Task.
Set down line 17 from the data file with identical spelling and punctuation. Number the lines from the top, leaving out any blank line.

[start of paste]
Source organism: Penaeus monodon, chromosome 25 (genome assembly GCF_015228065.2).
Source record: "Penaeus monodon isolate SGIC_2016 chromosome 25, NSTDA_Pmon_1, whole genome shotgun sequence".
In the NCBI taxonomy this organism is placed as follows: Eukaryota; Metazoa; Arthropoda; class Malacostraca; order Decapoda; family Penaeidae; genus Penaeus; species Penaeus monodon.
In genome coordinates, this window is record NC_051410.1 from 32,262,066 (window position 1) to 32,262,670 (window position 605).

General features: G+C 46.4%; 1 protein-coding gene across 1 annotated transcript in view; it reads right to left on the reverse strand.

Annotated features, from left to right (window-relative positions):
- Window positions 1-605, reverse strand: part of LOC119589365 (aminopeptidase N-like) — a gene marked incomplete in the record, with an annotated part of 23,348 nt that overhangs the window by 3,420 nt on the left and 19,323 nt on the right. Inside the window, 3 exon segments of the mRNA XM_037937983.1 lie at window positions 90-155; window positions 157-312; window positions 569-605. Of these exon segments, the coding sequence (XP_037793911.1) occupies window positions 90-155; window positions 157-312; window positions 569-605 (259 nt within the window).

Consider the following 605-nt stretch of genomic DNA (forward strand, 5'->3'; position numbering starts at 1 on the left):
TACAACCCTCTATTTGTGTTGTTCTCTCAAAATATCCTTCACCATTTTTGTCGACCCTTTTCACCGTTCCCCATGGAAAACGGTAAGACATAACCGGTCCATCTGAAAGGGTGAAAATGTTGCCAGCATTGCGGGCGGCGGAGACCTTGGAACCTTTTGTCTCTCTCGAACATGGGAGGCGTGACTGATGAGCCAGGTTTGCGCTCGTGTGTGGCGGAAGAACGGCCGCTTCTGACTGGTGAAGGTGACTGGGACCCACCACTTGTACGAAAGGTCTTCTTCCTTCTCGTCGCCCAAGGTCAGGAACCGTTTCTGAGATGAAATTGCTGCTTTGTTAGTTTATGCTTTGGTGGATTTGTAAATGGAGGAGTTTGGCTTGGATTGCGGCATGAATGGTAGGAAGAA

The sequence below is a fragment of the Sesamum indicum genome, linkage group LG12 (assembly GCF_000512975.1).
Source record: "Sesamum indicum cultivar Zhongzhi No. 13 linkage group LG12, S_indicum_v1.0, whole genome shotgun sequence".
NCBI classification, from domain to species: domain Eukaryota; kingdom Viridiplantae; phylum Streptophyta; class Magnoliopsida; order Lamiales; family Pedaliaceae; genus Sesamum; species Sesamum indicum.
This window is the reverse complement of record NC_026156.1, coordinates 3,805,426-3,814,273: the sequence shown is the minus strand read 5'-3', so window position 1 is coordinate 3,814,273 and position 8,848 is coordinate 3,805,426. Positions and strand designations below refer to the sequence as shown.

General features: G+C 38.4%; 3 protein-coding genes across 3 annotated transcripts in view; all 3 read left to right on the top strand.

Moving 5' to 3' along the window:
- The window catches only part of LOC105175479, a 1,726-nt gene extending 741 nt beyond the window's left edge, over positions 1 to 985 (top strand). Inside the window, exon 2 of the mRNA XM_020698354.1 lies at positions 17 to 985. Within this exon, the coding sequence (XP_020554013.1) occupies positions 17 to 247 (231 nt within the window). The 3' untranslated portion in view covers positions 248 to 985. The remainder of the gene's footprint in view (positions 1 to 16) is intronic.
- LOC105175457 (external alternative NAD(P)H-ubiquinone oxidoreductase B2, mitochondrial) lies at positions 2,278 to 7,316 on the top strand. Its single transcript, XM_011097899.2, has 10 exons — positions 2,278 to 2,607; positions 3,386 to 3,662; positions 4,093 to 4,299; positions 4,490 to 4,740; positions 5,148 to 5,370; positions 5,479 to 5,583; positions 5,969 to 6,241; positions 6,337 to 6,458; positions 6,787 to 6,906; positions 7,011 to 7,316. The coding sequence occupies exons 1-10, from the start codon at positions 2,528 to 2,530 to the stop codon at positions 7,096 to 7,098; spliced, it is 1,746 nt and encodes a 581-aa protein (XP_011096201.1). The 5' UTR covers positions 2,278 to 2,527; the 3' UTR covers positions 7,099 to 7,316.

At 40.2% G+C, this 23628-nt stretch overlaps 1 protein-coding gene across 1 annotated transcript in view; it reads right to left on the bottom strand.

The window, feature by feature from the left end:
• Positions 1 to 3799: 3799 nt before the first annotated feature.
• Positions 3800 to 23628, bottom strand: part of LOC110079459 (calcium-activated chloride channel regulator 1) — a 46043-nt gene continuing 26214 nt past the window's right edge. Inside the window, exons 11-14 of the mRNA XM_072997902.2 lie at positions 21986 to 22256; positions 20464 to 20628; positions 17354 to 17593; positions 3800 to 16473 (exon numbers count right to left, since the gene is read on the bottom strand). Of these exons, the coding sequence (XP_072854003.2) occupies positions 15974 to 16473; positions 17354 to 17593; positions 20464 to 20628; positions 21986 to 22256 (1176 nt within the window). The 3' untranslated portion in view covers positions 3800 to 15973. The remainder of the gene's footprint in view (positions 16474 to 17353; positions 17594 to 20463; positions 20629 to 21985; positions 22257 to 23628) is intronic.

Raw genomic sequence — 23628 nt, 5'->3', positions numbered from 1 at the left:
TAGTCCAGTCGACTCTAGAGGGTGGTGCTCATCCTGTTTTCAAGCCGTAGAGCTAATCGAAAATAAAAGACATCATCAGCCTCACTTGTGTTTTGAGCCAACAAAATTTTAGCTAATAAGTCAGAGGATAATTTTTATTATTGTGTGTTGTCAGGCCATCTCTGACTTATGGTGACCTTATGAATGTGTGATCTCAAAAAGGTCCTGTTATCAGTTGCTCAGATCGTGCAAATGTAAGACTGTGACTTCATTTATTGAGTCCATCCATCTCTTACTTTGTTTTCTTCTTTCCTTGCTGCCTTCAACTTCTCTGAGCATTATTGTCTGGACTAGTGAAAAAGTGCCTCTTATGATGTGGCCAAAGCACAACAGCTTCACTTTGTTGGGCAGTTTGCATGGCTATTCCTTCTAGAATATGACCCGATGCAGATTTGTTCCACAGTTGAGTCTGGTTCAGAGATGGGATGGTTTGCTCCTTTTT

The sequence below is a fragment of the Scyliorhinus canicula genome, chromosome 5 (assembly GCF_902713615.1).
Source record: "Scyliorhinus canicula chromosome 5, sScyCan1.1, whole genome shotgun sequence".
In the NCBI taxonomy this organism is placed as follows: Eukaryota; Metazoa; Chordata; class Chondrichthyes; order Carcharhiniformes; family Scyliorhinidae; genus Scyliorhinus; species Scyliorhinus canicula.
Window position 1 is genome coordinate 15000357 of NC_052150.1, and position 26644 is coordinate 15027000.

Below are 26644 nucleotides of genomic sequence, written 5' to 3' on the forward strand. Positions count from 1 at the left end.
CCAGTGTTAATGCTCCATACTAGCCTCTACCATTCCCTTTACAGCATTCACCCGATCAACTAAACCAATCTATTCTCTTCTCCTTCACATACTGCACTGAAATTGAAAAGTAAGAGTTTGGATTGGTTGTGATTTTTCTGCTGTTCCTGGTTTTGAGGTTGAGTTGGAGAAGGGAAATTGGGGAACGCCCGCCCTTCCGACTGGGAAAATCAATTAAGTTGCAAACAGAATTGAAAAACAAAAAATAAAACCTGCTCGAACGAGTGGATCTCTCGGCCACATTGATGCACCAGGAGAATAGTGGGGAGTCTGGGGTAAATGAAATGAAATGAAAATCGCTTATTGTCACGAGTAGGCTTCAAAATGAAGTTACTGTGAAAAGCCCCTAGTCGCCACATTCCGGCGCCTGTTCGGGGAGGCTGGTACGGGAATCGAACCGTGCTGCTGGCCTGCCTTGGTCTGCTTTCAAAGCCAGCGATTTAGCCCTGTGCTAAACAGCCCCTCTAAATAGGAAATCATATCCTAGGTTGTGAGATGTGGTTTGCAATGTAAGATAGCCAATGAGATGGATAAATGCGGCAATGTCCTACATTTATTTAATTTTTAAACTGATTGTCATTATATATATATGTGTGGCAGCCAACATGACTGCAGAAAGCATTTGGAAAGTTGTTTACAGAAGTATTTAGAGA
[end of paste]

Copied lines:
- LOC105175457 (external alternative NAD(P)H-ubiquinone oxidoreductase B2, mitochondrial) lies at positions 2,278 to 7,316 on the top strand. Its single transcript, XM_011097899.2, has 10 exons — positions 2,278 to 2,607; positions 3,386 to 3,662; positions 4,093 to 4,299; positions 4,490 to 4,740; positions 5,148 to 5,370; positions 5,479 to 5,583; positions 5,969 to 6,241; positions 6,337 to 6,458; positions 6,787 to 6,906; positions 7,011 to 7,316. The coding sequence occupies exons 1-10, from the start codon at positions 2,528 to 2,530 to the stop codon at positions 7,096 to 7,098; spliced, it is 1,746 nt and encodes a 581-aa protein (XP_011096201.1). The 5' UTR covers positions 2,278 to 2,527; the 3' UTR covers positions 7,099 to 7,316.